International Law is a system that governs relations among a heterogenous group of states seeking to coexist and to collectively address thorny challenges. Diversity would seem to be a natural cornerstone, in terms of the individuals involved, the governance approaches taken, and the methodological approaches taken to studying international law. But how diverse is it, in reality?
This year’s conference of the Canadian Council of International Law invites participants to think critically about whether and how International Law is adequately accommodating and promoting diversity. For example:
International law scholars, practitioners and students are invited to discuss these questions at the 48th annual conference of the CCIL through different eyes and from different perspectives.
- Does international law appropriately reflect the variety of states, peoples, and organizations that constitute the international community?
- Are international forums and institutions adequately diverse or representative? Or might they sometimes be used to restrain or impede diversity?
- How exactly are international institutions including the different perspectives of actors such as states, IOs, individuals, NGOs, and identity groups (such as women, indigenous peoples, LGBTQ)?
- What methodologies and techniques might international law use to better reflect legal and cultural diversity?
- Milivoje Mitrovic, Dealing with the Consequences of Non-Compliance with Mandatory Pre-Arbitral Requirements in Multi-Tiered Dispute Resolution Clauses The Swiss Approach and a Look Across the Border
- Manuel Arroyo, Giving birth to a 3’000-page treatise*: How “Arbitration in Switzerland” came into being
- Hamel Alsulamy, The Saudi Center for Commercial Arbitration: The Catalyst Most Needed
- Benedikt Pirker, Das Schiedsgericht im Institutionellen Abkommen Zwischen Eigenständigkeit Und Autonomie Desunionsrechts
- Gordon Blanke, Die Europäische Kommission als Amicus Curiae in Schiedsverfahren zum EU-Wettbewerbsrecht: Überlegungen zu einer strukturierten Zusammenarbeit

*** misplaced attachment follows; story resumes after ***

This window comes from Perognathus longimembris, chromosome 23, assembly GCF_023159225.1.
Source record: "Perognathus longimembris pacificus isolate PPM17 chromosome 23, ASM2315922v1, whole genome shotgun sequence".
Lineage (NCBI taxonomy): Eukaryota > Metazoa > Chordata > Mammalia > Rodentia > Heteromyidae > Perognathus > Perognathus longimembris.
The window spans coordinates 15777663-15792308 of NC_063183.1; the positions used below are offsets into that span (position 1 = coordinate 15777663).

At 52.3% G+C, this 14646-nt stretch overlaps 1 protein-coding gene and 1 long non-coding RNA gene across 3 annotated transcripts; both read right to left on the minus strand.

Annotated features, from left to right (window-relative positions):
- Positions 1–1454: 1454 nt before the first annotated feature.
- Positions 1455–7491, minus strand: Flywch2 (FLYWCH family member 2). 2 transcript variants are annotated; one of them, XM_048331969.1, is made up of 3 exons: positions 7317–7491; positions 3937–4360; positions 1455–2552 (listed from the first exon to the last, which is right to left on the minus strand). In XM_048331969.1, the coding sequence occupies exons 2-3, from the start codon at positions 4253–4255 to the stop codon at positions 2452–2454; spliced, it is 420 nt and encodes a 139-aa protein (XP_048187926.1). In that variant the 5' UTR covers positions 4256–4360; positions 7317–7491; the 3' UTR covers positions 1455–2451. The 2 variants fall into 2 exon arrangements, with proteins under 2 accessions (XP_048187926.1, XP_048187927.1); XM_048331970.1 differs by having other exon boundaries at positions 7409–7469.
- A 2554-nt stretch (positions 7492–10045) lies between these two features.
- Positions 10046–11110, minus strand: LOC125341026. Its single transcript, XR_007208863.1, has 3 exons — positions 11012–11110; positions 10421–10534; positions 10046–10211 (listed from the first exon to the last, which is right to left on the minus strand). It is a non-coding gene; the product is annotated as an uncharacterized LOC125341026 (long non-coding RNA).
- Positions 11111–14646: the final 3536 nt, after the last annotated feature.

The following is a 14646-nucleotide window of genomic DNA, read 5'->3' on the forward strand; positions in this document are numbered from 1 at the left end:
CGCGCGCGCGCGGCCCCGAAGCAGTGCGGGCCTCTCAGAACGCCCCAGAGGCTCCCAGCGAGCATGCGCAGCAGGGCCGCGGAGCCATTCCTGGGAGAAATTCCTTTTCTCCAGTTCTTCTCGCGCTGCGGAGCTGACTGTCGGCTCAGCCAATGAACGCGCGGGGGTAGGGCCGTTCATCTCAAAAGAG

- Ibrahim Shehata, 25 Years of Model Law Arbitration in Egypt
This thorough and detailed Research Handbook explores the complexity of the governance of sales contracts in the modern world. It considers what is, and what ought to be, the role of traditional sales law in light of the growing diversity of commercial, trade and transactional contexts in which such contracts are made and performed. Offering an international and comparative perspective, leading experts in the field examine many topical aspects of sales law and practice. These include digital technologies, long-term contracts, global supply chains and trade in commodities. Chapters also investigate the diversity of sources that govern sales contracts today, particularly those sources that emanate from the industry and commercial players, such as standard form contracts, rules of trade associations, trade usages and trade terms. Through this critical and highly analytical examination, this Research Handbook ultimately demonstrates that the sources of governance found within the industrial sector are as important as traditional sales law, if not more so, in terms of their role in governing sales contracts in contemporary society.